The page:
Speyer, and the Church of the Apostles at Cologne, are among the typical
vaulted edifices with consistent round-arch construction. Certain minor
features set off the German Romanesque from other varieties – notably,
plans with apses at both ends of the church and, on the exterior, a profusion
of arcaded galleries and round or octagonal turrets. In Germany more
markedly than elsewhere Romanesque architecture was made into
something consistent, distinct from the Byzantine on the one hand and from
the Gothic on the other. But as an elaborated style, as seen in the larger
monuments, it is somewhat dull, with virtues that lie in the perilous realm of
the picturesque. Some of the best of it in Germany is appropriately in
“romantic” half-ruined castles. And indeed, throughout Europe the thickwalled, turreted, and almost windowless Romanesque way of building was
employed for castles, forts, and city walls. (See also: German Medieval Art.)
Famous Romanesque Buildings

Note: Unless stated, all dates refer to completion.
– Palatine Chapel, Aachen (800) Germany
– Church of St Vitus, Corvey (885) Germany
– Cluny Church I (927) Burgundy
– Abbey of Mont St Michel, Normandy (966) France
– St Pantaleon Cathedral, Cologne (980) Germany
– Cluny Church II (981) Burgundy
– St Cyriakus Cathedral, Gernrode (983) Germany
– Church of S Baudelio, Berlanga (end 10th century) Spain
– Monastery Church of S. Pedro de Roda (1022) Catalonia
– Abbey Church of St Michael, Hildesheim (1033) Germany
– St Remi Church, Reims (1049) France
– Abbey Church of St Etienne, Caen (begun 1059) France
– Abbey Church of La Trinite, Caen (begun 1060) France
– S Miniato al Monte, Florence (1062) Italy
– St Etienne Pilgrimage Church, Nevers (begun 1063) France
– S Martin, Fromista, Navarre (begun 1066) Spain
– Abbey Church of Notre-Dame, Jumieges (1067) France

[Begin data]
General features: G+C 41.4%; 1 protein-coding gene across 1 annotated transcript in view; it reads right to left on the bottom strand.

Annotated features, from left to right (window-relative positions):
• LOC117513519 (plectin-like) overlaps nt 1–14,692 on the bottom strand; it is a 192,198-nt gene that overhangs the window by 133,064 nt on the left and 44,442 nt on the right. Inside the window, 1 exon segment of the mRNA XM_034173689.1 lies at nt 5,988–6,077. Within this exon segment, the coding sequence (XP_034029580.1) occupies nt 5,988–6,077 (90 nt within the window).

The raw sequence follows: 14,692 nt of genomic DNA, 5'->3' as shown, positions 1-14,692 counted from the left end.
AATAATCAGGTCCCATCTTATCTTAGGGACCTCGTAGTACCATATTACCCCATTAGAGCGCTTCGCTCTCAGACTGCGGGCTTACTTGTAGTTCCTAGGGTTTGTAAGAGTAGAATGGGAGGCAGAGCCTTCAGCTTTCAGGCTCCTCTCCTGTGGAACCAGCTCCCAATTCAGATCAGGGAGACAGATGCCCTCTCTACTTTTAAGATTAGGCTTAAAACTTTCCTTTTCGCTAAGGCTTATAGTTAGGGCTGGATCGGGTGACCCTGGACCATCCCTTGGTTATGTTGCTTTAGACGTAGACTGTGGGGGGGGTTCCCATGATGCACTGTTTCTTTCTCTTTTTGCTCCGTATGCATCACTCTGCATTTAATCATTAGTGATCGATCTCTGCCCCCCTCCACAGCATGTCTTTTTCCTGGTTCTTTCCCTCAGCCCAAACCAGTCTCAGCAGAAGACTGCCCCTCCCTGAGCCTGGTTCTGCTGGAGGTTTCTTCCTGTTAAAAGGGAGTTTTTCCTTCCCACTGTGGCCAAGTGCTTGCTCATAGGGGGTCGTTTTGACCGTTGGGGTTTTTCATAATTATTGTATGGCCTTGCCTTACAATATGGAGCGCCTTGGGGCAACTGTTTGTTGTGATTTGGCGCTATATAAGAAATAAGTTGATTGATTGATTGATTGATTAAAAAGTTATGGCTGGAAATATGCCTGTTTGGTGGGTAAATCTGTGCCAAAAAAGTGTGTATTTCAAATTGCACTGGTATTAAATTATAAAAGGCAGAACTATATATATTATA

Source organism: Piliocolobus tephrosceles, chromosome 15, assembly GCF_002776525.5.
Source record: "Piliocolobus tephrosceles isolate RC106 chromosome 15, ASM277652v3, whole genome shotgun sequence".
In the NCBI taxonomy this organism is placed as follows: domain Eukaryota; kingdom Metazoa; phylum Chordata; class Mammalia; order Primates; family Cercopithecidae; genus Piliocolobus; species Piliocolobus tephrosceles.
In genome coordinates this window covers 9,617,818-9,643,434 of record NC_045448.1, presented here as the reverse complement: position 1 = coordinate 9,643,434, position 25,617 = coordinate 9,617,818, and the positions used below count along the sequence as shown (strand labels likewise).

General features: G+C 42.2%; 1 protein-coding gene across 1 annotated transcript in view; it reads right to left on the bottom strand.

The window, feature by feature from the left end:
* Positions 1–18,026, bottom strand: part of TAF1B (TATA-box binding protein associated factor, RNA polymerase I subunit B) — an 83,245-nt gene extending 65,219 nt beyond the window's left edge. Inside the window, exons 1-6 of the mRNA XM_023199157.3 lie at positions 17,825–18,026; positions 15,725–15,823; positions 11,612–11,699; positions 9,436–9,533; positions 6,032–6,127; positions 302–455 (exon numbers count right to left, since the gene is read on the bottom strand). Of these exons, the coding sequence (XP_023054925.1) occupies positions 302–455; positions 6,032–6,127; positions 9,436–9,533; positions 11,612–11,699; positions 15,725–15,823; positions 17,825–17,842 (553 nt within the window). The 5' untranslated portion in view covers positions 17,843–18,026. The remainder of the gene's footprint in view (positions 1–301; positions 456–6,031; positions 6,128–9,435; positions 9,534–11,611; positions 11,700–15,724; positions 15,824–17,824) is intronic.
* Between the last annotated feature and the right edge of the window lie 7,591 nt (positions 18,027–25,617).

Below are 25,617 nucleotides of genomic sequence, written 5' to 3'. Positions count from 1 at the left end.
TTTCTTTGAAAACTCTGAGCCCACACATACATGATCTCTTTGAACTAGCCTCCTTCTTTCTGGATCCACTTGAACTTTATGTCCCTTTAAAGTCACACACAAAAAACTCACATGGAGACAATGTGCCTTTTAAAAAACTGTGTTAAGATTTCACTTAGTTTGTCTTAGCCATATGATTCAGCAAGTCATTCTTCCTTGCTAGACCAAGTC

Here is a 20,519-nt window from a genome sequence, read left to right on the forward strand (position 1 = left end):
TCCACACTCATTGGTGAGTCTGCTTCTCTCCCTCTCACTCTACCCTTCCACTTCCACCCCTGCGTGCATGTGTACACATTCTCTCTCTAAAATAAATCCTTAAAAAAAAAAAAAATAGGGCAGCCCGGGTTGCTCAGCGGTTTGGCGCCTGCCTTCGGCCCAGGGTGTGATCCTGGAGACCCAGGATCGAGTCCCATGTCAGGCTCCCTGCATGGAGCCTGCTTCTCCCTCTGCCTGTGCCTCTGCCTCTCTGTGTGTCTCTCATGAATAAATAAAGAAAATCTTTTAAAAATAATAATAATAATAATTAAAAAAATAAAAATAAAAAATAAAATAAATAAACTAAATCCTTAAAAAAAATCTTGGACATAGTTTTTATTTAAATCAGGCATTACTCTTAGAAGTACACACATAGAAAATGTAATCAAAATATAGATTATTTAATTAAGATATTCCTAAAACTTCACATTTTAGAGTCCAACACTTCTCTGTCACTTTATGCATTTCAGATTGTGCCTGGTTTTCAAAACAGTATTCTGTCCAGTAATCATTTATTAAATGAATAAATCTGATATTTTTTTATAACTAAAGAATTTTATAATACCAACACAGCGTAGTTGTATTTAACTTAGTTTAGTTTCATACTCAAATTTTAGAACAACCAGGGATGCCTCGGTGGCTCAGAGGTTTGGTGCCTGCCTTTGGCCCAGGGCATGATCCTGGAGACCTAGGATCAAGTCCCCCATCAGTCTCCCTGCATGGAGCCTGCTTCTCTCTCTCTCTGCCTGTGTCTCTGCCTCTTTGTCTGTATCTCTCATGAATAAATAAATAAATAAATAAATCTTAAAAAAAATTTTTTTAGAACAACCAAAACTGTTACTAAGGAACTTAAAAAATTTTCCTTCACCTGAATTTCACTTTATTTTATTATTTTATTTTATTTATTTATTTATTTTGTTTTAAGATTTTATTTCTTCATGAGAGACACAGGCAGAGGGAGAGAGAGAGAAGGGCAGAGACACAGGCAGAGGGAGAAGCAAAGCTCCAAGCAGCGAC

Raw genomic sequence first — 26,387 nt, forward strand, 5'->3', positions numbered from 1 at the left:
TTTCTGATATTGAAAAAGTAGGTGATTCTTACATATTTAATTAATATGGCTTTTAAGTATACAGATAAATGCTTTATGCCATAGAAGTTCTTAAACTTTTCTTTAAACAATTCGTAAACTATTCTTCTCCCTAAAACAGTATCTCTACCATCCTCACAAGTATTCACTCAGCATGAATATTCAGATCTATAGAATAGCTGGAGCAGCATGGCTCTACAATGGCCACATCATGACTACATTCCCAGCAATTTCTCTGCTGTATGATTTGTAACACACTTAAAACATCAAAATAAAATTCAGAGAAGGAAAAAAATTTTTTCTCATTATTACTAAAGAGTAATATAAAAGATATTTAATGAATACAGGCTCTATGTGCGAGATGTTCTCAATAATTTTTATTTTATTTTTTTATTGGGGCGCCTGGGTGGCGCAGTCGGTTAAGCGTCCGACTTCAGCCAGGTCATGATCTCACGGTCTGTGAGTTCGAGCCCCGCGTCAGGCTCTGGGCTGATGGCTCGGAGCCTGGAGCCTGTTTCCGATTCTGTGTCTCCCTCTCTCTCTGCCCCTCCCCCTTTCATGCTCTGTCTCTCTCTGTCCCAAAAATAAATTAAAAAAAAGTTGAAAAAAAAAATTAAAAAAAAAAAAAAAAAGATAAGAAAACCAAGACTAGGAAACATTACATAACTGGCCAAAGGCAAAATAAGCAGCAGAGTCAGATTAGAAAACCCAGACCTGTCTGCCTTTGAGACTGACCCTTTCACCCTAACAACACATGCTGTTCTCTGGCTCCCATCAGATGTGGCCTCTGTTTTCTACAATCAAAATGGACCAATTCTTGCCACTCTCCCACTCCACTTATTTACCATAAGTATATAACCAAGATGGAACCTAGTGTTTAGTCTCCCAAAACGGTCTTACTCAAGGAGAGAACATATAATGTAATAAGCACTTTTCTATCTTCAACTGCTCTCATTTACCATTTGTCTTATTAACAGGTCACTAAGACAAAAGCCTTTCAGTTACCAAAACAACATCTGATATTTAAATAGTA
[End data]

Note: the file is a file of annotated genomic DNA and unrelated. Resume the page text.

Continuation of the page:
– White Tower, London (after 1078) England
– Ely Cathedral (1080) England
– S Ambrogio, Milan (begun 1080) Italy
– Pisa Cathedral (after 1083) Italy
– La Grand Chartreuse Abbey, Grenoble (1084) France
– Richmond Castle, Yorkshire (1086) England
– Notre-Dame, Paray-le-Monial (1090) France
– Maria Laach Abbey, Rhineland (after 1093) Germany
– Durham Cathedral (after 1093) England
– Lund Cathedral (1103) Sweden
– S Nicola, Bari (1105) Italy
– Speyer Cathedral (1106) Germany
– Modena Cathedral (1110) Italy
– Paray-Le-Monial (1110) France
– Abbey Church of Saint-Philibert, Tournus (1120) France
– Abbey Church of Sainte-Foy (1120) France
– Saint-Sernin Pilgrimage Church, Toulouse (1120) France
– Baptistery of St Giovanni, Florence (1128) Italy
– Cluny Church III (1130) France
– Mainz Cathedral (1137) Germany
– Krak des Chevaliers, Homs (after 1142) Syria
– Notre-Dame-la-Grande, Poitiers (1145) France
– St Lazare, Autun (1146) France
– Abbey Church of Fontenay (1147) France
– Ostelars Church, Bornholm Island (1150) Denmark
– Borgund Church, Sogne Fijord (1150) Norway
– Abbey Church of St-Benoit-sur-Loire (1073) France
– Zamora Cathedral (1174) Spain
– Dover Castle (begun 1180) England
– Monreale Cathedral (1182) Sicily
– Vor Frue Kirke, Kalundborg (church fortress) (1190) Denmark
– Baptistery, Parma (after 1198) Italy
– Worms Cathedral (1200) Germany

– Santiago de Compostela Cathedral (1211) Spain
– Church of the Madeleine, Vezelay (1215) France
– Holy Apostles Church, Cologne (1215) Germany